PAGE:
Present Until the End: Being There for a Dying Loved One

Munster News: Be There for Your Dying Loved OneWhen a loved one is approaching the last days of their life, nothing is more important than the presence of those they hold dear. Trying times call for an empathetic, supportive, and loving company, as well as the sensitivity, understanding, and strength of others. As they reach the end, how can you help them make the most of the remaining time?

Prioritize Visiting Them

The Hospice of the Calumet Area stresses the importance of being present for a dying loved one. It doesn’t matter whether they’re conscious or not, or if they even know you’re around. Frequent visits uplift their mood and allow you to maximize your time together.

Your loved one is aware that it’s a struggle to see them wither away, slowly, before your eyes. Visiting them anyway lets them feel appreciated. If you used to hang out often, when they were still well, seeing you will give them a sense of normalcy, giving them a break from their sickness.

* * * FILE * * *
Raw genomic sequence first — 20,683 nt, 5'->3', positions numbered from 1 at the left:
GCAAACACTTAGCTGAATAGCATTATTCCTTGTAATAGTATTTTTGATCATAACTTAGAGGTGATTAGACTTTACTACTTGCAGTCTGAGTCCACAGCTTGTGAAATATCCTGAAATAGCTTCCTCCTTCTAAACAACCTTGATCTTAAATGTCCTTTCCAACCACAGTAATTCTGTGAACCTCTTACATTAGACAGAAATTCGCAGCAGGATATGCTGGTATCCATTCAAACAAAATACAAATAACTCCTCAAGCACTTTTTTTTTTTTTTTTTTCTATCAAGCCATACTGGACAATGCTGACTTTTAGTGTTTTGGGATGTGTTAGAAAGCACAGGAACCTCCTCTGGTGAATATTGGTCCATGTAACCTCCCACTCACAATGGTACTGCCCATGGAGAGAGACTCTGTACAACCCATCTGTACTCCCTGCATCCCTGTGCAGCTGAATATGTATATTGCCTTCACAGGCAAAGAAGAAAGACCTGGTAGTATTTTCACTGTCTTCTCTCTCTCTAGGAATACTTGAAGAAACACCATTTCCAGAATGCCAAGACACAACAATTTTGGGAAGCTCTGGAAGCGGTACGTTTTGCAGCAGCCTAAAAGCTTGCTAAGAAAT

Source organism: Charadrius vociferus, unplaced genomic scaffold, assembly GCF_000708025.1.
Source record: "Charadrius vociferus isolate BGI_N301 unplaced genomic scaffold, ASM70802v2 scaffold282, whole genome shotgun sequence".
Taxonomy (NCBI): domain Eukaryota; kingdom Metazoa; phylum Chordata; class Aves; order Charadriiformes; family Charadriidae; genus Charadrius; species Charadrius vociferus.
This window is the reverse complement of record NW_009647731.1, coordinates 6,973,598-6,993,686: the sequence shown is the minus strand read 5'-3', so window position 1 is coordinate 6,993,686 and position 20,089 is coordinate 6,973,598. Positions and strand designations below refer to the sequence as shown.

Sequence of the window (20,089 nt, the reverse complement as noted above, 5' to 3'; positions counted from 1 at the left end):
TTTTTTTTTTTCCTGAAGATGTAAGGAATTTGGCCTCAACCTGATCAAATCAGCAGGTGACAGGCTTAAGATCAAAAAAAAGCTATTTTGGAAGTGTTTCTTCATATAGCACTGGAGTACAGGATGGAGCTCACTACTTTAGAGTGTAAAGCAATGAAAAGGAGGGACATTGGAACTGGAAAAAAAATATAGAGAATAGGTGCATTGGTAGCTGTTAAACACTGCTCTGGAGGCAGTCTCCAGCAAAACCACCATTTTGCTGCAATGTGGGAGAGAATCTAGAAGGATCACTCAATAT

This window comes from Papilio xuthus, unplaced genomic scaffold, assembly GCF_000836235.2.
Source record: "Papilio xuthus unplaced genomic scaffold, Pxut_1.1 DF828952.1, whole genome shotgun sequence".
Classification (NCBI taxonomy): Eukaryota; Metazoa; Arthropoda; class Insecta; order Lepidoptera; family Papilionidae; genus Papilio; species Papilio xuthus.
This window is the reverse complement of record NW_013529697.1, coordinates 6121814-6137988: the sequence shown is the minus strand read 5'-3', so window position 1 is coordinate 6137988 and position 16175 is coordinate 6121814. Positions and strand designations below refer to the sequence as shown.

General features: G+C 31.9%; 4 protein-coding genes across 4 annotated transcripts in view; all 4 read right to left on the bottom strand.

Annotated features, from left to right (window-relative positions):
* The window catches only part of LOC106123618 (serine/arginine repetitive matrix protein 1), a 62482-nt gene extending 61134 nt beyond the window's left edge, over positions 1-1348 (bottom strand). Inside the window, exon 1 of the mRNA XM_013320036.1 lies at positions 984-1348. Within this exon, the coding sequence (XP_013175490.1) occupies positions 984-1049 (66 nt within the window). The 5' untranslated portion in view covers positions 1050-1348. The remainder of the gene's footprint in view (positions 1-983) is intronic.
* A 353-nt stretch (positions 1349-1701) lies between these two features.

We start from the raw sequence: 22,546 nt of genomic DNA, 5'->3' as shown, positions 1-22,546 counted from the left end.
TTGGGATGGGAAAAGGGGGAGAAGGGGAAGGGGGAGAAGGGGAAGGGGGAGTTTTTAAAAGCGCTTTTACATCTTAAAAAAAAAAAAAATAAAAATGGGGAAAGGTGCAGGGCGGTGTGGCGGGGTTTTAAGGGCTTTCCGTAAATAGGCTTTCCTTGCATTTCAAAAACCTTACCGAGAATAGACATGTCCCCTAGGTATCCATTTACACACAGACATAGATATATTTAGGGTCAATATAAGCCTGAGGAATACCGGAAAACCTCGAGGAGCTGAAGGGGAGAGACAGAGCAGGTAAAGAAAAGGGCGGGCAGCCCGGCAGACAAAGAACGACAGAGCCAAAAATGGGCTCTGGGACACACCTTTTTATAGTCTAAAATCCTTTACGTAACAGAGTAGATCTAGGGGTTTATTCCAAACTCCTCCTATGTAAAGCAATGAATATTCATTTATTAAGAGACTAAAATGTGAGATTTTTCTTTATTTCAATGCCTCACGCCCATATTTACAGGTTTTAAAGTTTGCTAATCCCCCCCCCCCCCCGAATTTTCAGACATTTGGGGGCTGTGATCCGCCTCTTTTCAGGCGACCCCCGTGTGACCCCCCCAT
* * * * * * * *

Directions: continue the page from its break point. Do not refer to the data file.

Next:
Be Honest with Your Feelings

You’re devastated, and it will show, no matter how hard you try to hide it. When you come over and tell your loved one they look better today, when you’re both well aware that it’s not true, it hurts them. While they appreciate how you try to be strong and keep things normal, honest, heart-to-heart talks are necessary for you to express your love and concern.

Tell them how much you’ll miss them, because this gives them the chance to tell you how they feel. This doesn’t mean you’ll spend your visits crying your eyes out. This means you acknowledge a devastating situation without letting it overshadow your love.

Clear the Air

Whatever grievances you may have had in the past, let go of them. Regardless of them being your fault or not, be the first to ask for forgiveness. Clear the air of anything that may keep you both from enjoying the moment and seeing each other. This will lighten the mood greatly and allow you to live in the moment, the way you should.

Being present for a dying loved one is heartbreaking. But, it’s something you’ll never regret. Be there to remind them how they lived and loved, and how thankful you are to have them from when you first met, down to the last time you see each other.